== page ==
My theory: possibly certain patterns of driving (I drive fast), or certain combinations of former oil and synthetic oil, or possibly leaving the old oil in too long and getting sludge buildup that acts as a sealer (thereby delaying leaks that might have occurred earlier), or some other combination of events, causes this to happen in a few cars with the switch to synthetics in old age.   Until such time as I were learn differently, and that the garage should have known better, I'm taking the $2600 repair as my bad luck.  

But that is a lot of money to piss away for the small benefit of better oil.  My word to the cautious is: why risk it on an old car?  The old-fashioned oil got you this far.  Stick with what worked.  For a newer car, start synthetic and stay with  it.  

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LS1_TA
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Posts: 1
Joined: 07/09
Posted: 07/31/09 02:29 PM

i WOULD SWITCH BACK TO REGULAR AND CHANGE IT EVERY 3K.  
..

99 T/A SLP LID JETHOT LONGTUBES CUTOUT
TUNE

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RPM1
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Posts: 1
Joined: 08/09
Posted: 08/25/09 06:46 AM

Icon Quoteinsi10:
My car is not a GM car, but a friend with an older Z28 had a similar experience. My experience: In January 2009 I took my Audi S4 to a private repair shop.  Sometime years ago, it had been switched from the synthetic oil it came with to non-synthetic oil.  

In January, there were NO oil leaks--not a drop.  The mechanic who replaced the timing belt and water pump in January decided without input from me to switch it back to synthetic.  Very bad move!  Within a couple of days, the left head gasket began leaking oil onto a hot exhaust manifold.  It was smoking visibly and delivering a bad smell into the car.  By the time I could no longer put up with it in May, it needed leaks repaired in FIVE places, including the seal behind the timing belt.  Oil had leaked onto the new timing belt, necessitating its replacement.  (So there was either leak there before the timing belt was replaced in January, or the mechanic missed it and it wasn't dripping -- an unlikely circumstance.  But it did begin leaking afterward. That strikes me as a very telling detail.)  

Repairs at the dealer in May came to $2,600 for all the leaks and the new timing belt.  Ouch!   I have subsequently done considerable research on the web about this phenomenon because I considered suing the garage.  Again -- it went from not a drop of oil seepage to leaks in five places including the very one at the place the mechanic replaced the timing chain.  That is a very dramatic and sudden change.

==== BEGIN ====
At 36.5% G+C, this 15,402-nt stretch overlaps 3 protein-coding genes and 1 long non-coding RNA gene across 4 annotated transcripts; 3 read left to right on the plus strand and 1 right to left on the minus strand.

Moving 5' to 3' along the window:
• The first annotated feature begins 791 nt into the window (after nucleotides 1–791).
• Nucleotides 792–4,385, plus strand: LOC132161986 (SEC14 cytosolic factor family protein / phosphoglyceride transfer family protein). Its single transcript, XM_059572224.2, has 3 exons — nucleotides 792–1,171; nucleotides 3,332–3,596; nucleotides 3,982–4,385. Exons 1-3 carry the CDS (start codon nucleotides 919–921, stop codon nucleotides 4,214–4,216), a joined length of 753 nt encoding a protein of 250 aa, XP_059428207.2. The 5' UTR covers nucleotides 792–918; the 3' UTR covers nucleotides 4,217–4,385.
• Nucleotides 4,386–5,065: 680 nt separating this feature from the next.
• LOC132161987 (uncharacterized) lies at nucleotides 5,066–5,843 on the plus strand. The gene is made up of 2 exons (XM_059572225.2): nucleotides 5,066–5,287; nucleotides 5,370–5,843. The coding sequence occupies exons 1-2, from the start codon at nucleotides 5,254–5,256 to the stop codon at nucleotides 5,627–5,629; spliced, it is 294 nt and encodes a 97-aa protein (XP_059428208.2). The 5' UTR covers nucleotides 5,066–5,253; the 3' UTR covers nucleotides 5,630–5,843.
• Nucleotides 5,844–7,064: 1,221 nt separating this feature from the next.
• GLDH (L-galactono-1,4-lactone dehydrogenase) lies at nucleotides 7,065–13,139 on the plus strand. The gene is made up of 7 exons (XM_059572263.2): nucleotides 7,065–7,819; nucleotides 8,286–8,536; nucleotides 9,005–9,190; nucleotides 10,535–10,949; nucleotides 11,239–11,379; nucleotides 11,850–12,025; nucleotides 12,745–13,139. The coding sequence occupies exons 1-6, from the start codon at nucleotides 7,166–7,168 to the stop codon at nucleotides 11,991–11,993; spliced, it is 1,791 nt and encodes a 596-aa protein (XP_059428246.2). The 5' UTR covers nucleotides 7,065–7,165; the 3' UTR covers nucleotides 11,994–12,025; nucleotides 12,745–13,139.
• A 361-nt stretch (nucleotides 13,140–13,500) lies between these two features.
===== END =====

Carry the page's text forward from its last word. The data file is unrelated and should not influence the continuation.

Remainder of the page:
I have decided against suing because here is what I find on the web: in most cases, leaks don't happen from changing to synthetics on an old car.  But it does happen to some.  I could find no bulletins saying "Don't do it," and lots of arguments in favor of switching to synthetic.  So I see no reason to believe that the garage should have known that leaks would occur.  The repair shop was clearly pursuing what it perceived to be the best practice in using synthetic oil in my car.

So why does this happen only sometimes, not most of the time?

My theory: possibly certain patterns of driving (I drive fast), or certain combinations of former oil and synthetic oil, or possibly leaving the old oil in too long and getting sludge buildup that acts as a sealer (thereby delaying leaks that might have occurred earlier), or some other combination of events, causes this to happen in a few cars with the switch to synthetics in old age.   Until such time as I were learn differently, and that the garage should have known better, I'm taking the $2600 repair as my bad luck.  

But that is a lot of money to piss away for the small benefit of better oil.  My word to the cautious is: why risk it on an old car?  The old-fashioned oil got you this far.  Stick with what worked.  For a newer car, start synthetic and stay with  it.